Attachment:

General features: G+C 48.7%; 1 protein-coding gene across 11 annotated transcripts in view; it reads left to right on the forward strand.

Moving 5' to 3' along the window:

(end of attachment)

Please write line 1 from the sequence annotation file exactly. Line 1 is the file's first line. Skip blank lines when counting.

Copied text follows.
General features: G+C 48.7%; 1 protein-coding gene across 11 annotated transcripts in view; it reads left to right on the forward strand.